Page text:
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by Dan Beard

How To Teach a Dog to Retrieve

Commence with the young pup.  Almost any dog will chase a ball and very soon learn to bring it to his master.  When you have taught your dog to "fetch," he may be tried with game.  It is very probable that the first bird he brings will be badly "mouthed;" that is, bitten and mangled.

To break him of this, prepare a ball of yarn so wound over pins that the slightest pressure will cause the points to protrude and prick any object pressed against the ball.  After the dog has pricked his mouth once or twice with this ball be will learn to pick it up and carry it in the most delicate manner. He may then be tried again with a bird.  This time he will probably bring it to you without so much as ruffling a feather ; but if notwithstanding his experience with a ball of pins your dog still "months " the game, you must skin a bird and arrange the ball and pins inside the bird skin so as to prick sharply upon a light pressure.  Make the dog "fetch" the bird skin until he is completely broken of his bad habit of biting or "mouthing" game.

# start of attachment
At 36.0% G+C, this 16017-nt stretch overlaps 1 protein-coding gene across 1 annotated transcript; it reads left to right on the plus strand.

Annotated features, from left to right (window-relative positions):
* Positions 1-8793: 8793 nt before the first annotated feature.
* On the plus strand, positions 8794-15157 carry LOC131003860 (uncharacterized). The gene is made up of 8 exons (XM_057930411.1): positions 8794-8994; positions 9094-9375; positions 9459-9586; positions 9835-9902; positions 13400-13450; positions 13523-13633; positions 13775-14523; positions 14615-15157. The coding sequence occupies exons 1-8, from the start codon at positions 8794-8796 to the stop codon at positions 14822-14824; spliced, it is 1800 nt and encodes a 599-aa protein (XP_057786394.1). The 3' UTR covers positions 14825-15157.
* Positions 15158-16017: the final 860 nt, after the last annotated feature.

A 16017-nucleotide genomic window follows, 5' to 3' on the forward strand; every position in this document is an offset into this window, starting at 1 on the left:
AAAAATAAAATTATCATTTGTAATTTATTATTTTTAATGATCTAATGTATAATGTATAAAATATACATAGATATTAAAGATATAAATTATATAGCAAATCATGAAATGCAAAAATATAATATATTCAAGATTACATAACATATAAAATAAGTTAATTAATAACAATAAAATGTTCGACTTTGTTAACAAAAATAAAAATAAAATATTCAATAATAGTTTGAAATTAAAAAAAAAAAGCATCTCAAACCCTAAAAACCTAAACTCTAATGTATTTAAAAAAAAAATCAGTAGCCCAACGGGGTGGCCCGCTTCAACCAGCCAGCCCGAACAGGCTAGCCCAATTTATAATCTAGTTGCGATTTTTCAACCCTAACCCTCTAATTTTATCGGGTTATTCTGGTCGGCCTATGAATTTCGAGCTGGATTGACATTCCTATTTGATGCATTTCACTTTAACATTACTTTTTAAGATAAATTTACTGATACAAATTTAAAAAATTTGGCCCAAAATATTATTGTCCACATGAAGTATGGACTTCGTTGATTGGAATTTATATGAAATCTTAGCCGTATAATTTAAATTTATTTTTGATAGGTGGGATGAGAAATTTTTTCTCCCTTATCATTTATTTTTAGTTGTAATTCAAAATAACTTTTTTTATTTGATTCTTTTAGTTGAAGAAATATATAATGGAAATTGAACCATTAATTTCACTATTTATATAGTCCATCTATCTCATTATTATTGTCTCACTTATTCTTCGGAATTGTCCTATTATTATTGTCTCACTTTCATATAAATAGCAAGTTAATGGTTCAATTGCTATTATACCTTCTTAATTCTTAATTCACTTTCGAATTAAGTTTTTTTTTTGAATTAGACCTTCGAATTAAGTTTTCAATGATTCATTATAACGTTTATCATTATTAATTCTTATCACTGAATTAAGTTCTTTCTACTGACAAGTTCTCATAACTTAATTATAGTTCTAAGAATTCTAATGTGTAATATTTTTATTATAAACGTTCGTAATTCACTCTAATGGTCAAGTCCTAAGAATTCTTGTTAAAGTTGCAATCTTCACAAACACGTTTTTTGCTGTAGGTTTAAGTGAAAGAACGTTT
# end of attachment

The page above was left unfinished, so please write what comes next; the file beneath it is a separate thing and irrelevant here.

Pointers and Setters

At first you will have to give your commands by word of mouth, but if you accompany each command by an appropriate gesture the pup will soon learn understand and obey the slightest motion of the hand or head.  The less noise there is the greater is the chance of killing game.  Nothing is more unsportsmanlike than shouting in a loud voice to your dog while in the field.

After teaching a dog to "heel," " down charge," and to "hi on" at command, you may show him game and teach him to "quarter" his ground by moving yourself in the direction you wish the dog to go.  The dog will not be long in understanding and obeying.

When your pointer comes to a point teach him to be steady by repeating softly, "steady, boy, steady," at the same time holding up your hand.  In course of time the words may be omitted; the hand raised as a caution will keep the dog steady; but should he break point and flush the game, as a young dog is more than liable to do, you may give him some appropriate words that the dog will remember.  After your dog has been taught to obey, it is well to put him in the field with an old, well-trained dog.

As every sportsman has a peculiar system of his own for training a dog, it is scarcely necessary for me to give more than these few hints.  Spare the lash and keep a good stock of patience on hand; otherwise in breaking the dog you will also break his spirit and have a mean, treacherous animal that will slink and cringe at your slightest look, but seldom obey you when he thinks he is out of reach of the dreaded whip.


American Boys' Handy Book






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Last modified: October 15, 2016.